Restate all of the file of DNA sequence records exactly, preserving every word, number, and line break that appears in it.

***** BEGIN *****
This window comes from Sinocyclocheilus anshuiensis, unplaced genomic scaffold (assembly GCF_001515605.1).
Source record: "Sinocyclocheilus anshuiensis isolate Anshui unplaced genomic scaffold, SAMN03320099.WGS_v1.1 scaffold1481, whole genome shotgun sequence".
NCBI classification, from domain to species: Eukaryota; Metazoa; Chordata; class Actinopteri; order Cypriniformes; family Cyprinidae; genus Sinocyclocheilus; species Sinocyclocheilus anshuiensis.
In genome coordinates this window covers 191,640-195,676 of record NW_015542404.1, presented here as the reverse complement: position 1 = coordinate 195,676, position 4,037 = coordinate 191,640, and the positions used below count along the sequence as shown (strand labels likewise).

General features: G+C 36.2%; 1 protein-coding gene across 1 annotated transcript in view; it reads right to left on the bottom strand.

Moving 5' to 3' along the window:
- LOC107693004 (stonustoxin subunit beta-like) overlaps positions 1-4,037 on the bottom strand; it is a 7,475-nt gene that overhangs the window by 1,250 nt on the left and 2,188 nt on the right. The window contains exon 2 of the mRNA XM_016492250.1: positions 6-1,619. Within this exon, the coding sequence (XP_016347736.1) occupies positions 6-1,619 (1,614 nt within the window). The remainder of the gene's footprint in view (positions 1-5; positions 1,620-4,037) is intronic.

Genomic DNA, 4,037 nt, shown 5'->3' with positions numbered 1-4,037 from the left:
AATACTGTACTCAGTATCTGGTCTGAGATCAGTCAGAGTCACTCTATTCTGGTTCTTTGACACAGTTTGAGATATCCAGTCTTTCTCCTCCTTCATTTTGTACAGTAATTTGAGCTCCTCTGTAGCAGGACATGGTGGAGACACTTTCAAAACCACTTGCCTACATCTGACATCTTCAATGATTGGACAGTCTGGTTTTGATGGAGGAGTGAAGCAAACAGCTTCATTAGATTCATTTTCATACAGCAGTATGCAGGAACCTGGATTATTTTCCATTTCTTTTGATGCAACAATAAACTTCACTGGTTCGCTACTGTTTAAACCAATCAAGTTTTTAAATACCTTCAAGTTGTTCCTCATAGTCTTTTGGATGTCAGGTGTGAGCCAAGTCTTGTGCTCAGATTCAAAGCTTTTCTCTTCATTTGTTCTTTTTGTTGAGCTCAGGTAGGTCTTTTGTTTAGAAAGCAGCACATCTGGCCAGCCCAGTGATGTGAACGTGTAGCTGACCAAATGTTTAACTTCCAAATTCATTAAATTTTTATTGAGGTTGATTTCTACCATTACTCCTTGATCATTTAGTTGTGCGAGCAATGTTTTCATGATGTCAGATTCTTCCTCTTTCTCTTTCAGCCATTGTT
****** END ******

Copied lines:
This window comes from Sinocyclocheilus anshuiensis, unplaced genomic scaffold (assembly GCF_001515605.1).
Source record: "Sinocyclocheilus anshuiensis isolate Anshui unplaced genomic scaffold, SAMN03320099.WGS_v1.1 scaffold1481, whole genome shotgun sequence".
NCBI classification, from domain to species: Eukaryota; Metazoa; Chordata; class Actinopteri; order Cypriniformes; family Cyprinidae; genus Sinocyclocheilus; species Sinocyclocheilus anshuiensis.
In genome coordinates this window covers 191,640-195,676 of record NW_015542404.1, presented here as the reverse complement: position 1 = coordinate 195,676, position 4,037 = coordinate 191,640, and the positions used below count along the sequence as shown (strand labels likewise).

General features: G+C 36.2%; 1 protein-coding gene across 1 annotated transcript in view; it reads right to left on the bottom strand.

Moving 5' to 3' along the window:
- LOC107693004 (stonustoxin subunit beta-like) overlaps positions 1-4,037 on the bottom strand; it is a 7,475-nt gene that overhangs the window by 1,250 nt on the left and 2,188 nt on the right. The window contains exon 2 of the mRNA XM_016492250.1: positions 6-1,619. Within this exon, the coding sequence (XP_016347736.1) occupies positions 6-1,619 (1,614 nt within the window). The remainder of the gene's footprint in view (positions 1-5; positions 1,620-4,037) is intronic.

Genomic DNA, 4,037 nt, shown 5'->3' with positions numbered 1-4,037 from the left:
AATACTGTACTCAGTATCTGGTCTGAGATCAGTCAGAGTCACTCTATTCTGGTTCTTTGACACAGTTTGAGATATCCAGTCTTTCTCCTCCTTCATTTTGTACAGTAATTTGAGCTCCTCTGTAGCAGGACATGGTGGAGACACTTTCAAAACCACTTGCCTACATCTGACATCTTCAATGATTGGACAGTCTGGTTTTGATGGAGGAGTGAAGCAAACAGCTTCATTAGATTCATTTTCATACAGCAGTATGCAGGAACCTGGATTATTTTCCATTTCTTTTGATGCAACAATAAACTTCACTGGTTCGCTACTGTTTAAACCAATCAAGTTTTTAAATACCTTCAAGTTGTTCCTCATAGTCTTTTGGATGTCAGGTGTGAGCCAAGTCTTGTGCTCAGATTCAAAGCTTTTCTCTTCATTTGTTCTTTTTGTTGAGCTCAGGTAGGTCTTTTGTTTAGAAAGCAGCACATCTGGCCAGCCCAGTGATGTGAACGTGTAGCTGACCAAATGTTTAACTTCCAAATTCATTAAATTTTTATTGAGGTTGATTTCTACCATTACTCCTTGATCATTTAGTTGTGCGAGCAATGTTTTCATGATGTCAGATTCTTCCTCTTTCTCTTTCAGCCATTGTT